The common denominator seems to be that these email outbursts follow a situation in which Spouse has tried to advance the group maintenance discussion in some practical way (most recently, she privately lost patience with the foot-dragging and got her own quote from a tradesperson, and explained it to the neighbours by email in som detail; Downstairs Guy's rant about the grocery delivery was a day later).

I basically don't have time for this guy's bullshit and neither does Spouse, but it's causing significant stress, especially the surveillance part. I'm a bit conflicted; if I felt power dynamics were different, I'd be more inclined to be charitable. But on the face of it, he's an overbearing guy who's imposing his delusions/emotional problems on others, taking up their time and emotional energy, and in such cases I'm normally less interested in motivations than in the effect of actions.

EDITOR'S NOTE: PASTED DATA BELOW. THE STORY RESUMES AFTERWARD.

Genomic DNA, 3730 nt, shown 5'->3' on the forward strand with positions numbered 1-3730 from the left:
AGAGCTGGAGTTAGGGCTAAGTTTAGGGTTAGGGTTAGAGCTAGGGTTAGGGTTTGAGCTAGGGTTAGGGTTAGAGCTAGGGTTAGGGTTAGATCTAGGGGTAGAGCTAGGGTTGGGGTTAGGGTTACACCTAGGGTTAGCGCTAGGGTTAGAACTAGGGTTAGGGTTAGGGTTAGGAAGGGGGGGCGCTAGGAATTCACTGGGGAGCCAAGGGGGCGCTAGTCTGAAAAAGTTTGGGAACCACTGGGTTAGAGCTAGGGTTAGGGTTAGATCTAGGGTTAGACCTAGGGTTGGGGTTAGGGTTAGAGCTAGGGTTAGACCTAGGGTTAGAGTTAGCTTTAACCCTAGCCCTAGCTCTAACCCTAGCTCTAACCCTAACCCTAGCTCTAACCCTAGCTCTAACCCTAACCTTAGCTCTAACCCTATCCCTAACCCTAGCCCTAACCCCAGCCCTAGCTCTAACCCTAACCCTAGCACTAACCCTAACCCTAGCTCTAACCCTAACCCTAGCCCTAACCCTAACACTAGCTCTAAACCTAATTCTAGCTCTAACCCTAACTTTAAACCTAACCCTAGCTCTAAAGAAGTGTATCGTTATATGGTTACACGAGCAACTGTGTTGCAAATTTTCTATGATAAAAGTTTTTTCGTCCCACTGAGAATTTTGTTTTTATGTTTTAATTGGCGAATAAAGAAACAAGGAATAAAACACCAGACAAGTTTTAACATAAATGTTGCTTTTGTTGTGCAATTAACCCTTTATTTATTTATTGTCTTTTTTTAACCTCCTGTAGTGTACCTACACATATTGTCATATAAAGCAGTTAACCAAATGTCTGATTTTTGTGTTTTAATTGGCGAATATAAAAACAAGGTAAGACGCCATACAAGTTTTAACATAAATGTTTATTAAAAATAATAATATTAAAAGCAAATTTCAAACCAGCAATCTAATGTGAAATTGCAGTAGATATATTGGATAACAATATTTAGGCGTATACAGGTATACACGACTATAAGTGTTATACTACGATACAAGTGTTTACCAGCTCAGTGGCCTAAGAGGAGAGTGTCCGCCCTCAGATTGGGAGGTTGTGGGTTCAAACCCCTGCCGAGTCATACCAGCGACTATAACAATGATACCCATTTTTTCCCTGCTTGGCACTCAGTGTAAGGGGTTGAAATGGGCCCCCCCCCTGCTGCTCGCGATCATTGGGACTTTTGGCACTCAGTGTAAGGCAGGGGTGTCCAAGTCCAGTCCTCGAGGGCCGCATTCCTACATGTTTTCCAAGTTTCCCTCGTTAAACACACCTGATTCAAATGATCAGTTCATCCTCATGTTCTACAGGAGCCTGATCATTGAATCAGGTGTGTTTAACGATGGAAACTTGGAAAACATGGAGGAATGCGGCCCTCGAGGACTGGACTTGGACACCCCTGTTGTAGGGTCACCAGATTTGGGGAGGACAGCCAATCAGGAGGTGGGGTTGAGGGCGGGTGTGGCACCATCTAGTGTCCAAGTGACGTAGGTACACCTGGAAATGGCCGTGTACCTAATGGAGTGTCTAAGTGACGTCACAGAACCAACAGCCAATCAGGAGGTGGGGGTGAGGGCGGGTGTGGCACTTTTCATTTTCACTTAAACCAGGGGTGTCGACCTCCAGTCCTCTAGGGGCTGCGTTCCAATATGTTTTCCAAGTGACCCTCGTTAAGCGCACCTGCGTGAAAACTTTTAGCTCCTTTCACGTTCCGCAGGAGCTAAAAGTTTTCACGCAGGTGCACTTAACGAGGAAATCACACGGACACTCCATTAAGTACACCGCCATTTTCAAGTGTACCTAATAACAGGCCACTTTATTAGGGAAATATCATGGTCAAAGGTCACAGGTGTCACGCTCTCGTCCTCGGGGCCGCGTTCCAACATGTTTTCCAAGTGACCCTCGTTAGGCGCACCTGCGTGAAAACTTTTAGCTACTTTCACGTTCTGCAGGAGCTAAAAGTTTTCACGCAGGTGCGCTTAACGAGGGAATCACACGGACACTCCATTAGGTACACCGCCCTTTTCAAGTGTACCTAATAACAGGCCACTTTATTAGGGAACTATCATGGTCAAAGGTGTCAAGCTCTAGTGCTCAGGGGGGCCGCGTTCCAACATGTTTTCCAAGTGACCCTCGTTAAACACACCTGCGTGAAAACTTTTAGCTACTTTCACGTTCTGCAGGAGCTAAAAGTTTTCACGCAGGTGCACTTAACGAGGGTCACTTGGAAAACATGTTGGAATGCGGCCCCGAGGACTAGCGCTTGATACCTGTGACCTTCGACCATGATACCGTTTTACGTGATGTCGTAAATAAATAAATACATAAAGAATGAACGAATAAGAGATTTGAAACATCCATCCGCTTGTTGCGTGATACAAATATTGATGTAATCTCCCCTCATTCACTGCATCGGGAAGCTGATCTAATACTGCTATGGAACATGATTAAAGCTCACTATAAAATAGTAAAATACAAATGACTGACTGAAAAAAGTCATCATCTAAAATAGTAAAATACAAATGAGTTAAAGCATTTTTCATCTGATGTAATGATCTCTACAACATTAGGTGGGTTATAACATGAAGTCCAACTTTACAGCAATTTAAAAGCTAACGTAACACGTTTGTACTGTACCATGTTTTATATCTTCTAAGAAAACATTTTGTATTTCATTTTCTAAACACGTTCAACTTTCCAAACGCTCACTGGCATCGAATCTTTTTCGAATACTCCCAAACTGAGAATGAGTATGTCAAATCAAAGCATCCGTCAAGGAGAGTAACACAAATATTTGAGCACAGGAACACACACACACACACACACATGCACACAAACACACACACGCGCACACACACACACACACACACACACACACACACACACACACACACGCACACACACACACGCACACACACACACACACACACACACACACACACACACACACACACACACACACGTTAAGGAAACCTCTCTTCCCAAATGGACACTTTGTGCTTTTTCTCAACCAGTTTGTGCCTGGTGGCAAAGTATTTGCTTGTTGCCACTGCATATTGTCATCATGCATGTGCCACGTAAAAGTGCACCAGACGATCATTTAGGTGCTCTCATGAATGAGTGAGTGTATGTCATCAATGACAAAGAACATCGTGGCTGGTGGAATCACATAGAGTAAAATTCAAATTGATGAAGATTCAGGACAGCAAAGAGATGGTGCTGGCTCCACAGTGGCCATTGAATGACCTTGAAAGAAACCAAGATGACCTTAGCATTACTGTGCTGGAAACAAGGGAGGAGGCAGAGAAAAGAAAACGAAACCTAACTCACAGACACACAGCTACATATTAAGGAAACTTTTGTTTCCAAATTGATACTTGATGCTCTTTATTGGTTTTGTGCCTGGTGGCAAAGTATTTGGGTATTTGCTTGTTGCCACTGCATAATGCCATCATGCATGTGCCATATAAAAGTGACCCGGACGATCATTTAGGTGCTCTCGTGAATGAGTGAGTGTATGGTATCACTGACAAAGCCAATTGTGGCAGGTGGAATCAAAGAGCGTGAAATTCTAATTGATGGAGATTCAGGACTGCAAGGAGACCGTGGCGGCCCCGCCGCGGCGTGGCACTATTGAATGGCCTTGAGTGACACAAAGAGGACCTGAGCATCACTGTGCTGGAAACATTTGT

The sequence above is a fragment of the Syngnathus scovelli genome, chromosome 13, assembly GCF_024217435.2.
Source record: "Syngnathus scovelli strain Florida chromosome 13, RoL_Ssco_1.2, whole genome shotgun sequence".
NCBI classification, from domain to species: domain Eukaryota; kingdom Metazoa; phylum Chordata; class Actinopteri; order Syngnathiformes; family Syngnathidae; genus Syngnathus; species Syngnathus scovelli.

But: he's also almost 80 years old, and some of his behaviour makes me think there might be a dementia-type issue involved. So I am actually somewhat concerned about:

- his well-being;

- his wife's well-being; I've met her a couple of times, only exchanged a few words; I don't know her beyond a general impression that she seems maybe not in good health (so I'm somewhat worried if Downstairs Guy has a mission-critical caring role);

- some administrative stuff with the management company: he takes his Secretary role very seriously, but nobody has access to things like the joint bank account without asking him.